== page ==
How can I edit my thesis statement comparing Macbeth and Brave New World for correctness and clarity?Everyone in life aspires to be free. To live a life free from oppression, injustice, cruelty and...

How can I edit my thesis statement comparing Macbeth and Brave New World for correctness and clarity?

Everyone in life aspires to be free. To live a life free from oppression, injustice, cruelty and hardships of life. In the novels Macbeth and Brave New World the protagonists Bernard and Macbeth both aspire to attain freedom. In the novel Brave New World Bernard wants to be free from the odd mindset that society has kept him tied to and in the novel Macbeth, Macbeth wants to be free of the guilt he feel from his conscience.

Asked on by zainab313

1 Answer | Add Yours

litteacher8's profile pic

litteacher8 | High School Teacher | (Level 3) Distinguished Educator

Posted on

The thesis statement is the most important sentence in your paper.  It is best that it be clear, concise, and specific.  My first suggestion is to shorten this and make it clearer.

Here is an example:

The protagonists of Macbeth and Brave New World share a desire to live a life free from oppression, injustice, cruelty and hardships.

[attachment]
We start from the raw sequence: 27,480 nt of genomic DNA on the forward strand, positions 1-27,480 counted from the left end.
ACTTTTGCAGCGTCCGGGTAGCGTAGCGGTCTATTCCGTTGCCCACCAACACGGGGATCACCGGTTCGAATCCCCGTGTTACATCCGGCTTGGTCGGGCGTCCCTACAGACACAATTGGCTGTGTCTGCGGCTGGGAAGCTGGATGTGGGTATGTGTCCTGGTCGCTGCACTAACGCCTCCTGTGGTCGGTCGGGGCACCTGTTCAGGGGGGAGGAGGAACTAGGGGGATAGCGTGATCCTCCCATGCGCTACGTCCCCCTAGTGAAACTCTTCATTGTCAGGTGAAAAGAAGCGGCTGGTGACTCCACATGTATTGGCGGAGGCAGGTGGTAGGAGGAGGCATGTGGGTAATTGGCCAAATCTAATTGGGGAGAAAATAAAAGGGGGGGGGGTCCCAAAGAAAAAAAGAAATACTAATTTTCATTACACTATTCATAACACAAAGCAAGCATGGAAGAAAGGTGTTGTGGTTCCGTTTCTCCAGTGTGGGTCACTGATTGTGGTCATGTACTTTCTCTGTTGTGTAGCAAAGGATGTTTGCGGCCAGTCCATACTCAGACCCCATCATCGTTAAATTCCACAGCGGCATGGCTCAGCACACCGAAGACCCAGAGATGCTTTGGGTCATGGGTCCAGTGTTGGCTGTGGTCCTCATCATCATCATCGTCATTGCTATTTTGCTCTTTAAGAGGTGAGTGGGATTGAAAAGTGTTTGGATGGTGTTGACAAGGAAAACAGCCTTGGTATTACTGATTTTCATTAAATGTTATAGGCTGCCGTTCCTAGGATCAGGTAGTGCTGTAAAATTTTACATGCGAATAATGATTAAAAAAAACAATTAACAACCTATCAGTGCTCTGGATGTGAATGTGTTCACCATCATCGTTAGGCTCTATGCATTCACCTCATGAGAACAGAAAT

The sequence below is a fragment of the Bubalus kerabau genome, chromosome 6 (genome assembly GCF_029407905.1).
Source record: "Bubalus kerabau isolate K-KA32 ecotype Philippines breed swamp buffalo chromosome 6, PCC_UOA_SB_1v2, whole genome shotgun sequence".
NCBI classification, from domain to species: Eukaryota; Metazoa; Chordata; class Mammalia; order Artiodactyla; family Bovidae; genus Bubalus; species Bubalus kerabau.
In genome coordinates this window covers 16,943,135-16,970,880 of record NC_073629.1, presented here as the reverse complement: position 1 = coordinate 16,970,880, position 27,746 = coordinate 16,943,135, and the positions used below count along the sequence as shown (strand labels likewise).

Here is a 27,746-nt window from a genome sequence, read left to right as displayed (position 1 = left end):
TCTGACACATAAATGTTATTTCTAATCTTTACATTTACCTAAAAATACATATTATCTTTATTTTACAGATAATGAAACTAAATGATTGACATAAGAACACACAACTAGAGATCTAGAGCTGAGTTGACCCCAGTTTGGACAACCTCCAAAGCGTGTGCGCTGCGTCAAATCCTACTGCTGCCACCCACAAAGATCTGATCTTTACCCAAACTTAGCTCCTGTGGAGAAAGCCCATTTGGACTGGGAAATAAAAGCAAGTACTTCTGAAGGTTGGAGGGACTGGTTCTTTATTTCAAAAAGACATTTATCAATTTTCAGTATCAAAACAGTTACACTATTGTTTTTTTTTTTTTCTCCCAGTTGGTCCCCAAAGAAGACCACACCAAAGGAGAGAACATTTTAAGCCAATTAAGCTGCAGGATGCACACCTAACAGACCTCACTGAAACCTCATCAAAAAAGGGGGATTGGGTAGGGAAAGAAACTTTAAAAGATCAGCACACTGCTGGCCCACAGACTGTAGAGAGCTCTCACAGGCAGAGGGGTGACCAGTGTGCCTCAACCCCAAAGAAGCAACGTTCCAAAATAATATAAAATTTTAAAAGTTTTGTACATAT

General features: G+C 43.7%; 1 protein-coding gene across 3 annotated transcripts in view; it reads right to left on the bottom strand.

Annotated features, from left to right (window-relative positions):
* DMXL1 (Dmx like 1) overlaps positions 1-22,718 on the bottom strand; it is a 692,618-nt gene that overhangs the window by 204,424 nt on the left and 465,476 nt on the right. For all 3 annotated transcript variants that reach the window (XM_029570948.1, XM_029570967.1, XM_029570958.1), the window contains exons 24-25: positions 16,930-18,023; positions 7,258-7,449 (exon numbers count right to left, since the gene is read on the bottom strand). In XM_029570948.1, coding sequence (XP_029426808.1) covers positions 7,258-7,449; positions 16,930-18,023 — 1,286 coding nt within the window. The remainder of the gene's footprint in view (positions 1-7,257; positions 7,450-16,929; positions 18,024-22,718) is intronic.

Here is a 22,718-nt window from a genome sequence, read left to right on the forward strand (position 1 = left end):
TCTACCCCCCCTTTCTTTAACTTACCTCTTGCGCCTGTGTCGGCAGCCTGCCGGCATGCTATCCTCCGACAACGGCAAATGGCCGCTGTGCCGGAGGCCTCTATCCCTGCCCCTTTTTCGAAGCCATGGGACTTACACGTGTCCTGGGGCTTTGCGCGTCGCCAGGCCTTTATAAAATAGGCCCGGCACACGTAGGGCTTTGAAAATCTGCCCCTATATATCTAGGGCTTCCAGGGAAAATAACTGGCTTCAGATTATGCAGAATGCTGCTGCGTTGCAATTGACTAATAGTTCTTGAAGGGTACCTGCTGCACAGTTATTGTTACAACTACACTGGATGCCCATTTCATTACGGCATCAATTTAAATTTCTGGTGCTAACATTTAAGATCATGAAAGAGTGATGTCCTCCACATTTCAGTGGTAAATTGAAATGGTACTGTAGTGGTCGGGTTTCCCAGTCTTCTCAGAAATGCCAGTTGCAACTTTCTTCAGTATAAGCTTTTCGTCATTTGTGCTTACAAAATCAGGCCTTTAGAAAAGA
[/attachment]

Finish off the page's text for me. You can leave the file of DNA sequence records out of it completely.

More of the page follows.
Now you can keep your first sentence if you want to put it in front of your thesis as a sort of hook to draw the reader in to the essay.  You need to develop this idea.  In the explanatory sentences, you want to be more specific and use clearer word choice.  Don’t forget to italicize the both book titles and you call Macbeth a play and not a novel.

In the novel Brave New World Bernard wants to be free from the odd mindset that society has kept him tied to and in the novel [play] Macbeth, Macbeth wants to be free of the guilt he feel[s] from his conscience.

The words that are in bold are the ones I suggest you change.  You need to clarify the idea of “odd mindset” by being specific about the mindset of the people in the novel.  Also, you need to develop the idea of how he is connected to this mindset, and the role of society.  Finally, how is Macbeth’s guilt developed?  This idea is also unclear.

Since the second idea is a little less developed, let's address it.  Where does Macbeth's guilt manifest itself?  Consider, for example, when he seems to be talking himself out of killing Duncan.

He's here in double trust:
First, as I am his kinsman and his subject,
Strong both against the deed; then, as his host,
Who should against his murderer shut the door (Act 1, Scene 7, p. 22)

Think about what is really happening here.  Is he guilty?  Is he scared?  This is the idea you need to find.

You’re off to a good start!  Best of luck. 

Sources:

We’ve answered 318,982 questions. We can answer yours, too.

Ask a question